Construction crews began to install a miles-long broadband network across central Maryland last week, though the portion of the network designated for business and residential use has yet to be leased.
The installation is part of a statewide initiative that will see fiber-optic cables laid across every county by 2013 thanks to a $115 million federal stimulus grant and $43 million in state and local money.
The federal money comes as part of the Obama administration’s national broadband plan, which aims to connect communities not served by Internet providers. The infrastructure costs to reach those areas are typically deemed too great by private companies.
Half of the network will connect schools, health centers, police stations, libraries and other “community anchors” on high-capacity Internet cables that are better equipped to transmit large gulps of data.
The remaining fiber will be inactive until Internet providers, private companies or nongovernmental institutions lease portions of the network and make it available to households and businesses.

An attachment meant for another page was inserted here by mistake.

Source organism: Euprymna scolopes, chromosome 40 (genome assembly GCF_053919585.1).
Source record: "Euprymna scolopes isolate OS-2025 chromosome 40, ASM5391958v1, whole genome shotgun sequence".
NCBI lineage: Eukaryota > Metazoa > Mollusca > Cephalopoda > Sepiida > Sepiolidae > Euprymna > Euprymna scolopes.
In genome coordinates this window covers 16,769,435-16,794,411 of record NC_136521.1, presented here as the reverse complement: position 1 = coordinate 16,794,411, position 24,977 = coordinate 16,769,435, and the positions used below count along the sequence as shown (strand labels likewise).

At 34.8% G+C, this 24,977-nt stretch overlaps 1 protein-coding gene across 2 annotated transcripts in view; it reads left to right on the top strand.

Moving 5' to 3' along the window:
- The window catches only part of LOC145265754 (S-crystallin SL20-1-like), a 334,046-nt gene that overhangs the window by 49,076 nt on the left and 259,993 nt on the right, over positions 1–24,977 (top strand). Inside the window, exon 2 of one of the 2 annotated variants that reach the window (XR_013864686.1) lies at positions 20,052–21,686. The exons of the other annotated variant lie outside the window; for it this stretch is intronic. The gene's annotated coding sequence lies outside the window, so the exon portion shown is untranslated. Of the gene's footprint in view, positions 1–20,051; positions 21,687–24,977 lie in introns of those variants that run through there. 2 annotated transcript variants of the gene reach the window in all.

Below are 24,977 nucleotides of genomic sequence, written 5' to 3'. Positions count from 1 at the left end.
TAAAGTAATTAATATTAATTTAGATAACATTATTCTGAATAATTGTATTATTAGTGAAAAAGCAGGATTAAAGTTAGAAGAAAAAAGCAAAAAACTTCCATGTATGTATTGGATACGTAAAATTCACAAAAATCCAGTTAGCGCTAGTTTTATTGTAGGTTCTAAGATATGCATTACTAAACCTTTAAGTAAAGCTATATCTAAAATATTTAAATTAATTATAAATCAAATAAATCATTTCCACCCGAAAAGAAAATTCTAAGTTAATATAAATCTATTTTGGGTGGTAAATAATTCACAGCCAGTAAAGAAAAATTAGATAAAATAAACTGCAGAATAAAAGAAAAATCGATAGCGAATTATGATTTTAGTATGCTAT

“We want to serve as the catalyst for getting to those businesses, business parks and residential neighborhoods that are underserved,” said Ira Levy, director of Howard County’s technology and communication services department. “The government is not at this time lighting the network for those industries.”
The leasing process comes with complications of its own as the network traverses multiple jurisdictions, raising questions about who will authorize leases and how profits will be shared. Levy said that should be settled by summer’s end.
“We’re working on those pieces right now and we hope to have it available in the next few months,” he said. “Our routes are defined, and that’s what we’re talking to the different companies about [now].”
Indeed, there may already be prospective lessees. Levy said discussions are underway with Johns Hopkins University, as well as broadband service providers TW Telecom, AboveNet and Freedom Wireless.
Howard County will spearhead the Inter-County Broadband Network, the portion of the project that covers the cities of Baltimore and Annapolis, as well as Harford, Carroll, Anne Arundel, Baltimore, Frederick, Montgomery, Howard and Prince George’s counties.
Levy estimates the project could save as much as $30 million per year across the 10 jurisdictions because of the potential to share resources and eliminate old infrastructure.
The Maryland Broadband Cooperative will helm the second portion of the project, which includes the state’s more rural counties in the north, south and along the Eastern Shore.
In all, the projects will connect just more than 1,000 community sites and could create more than 2,000 jobs over three years.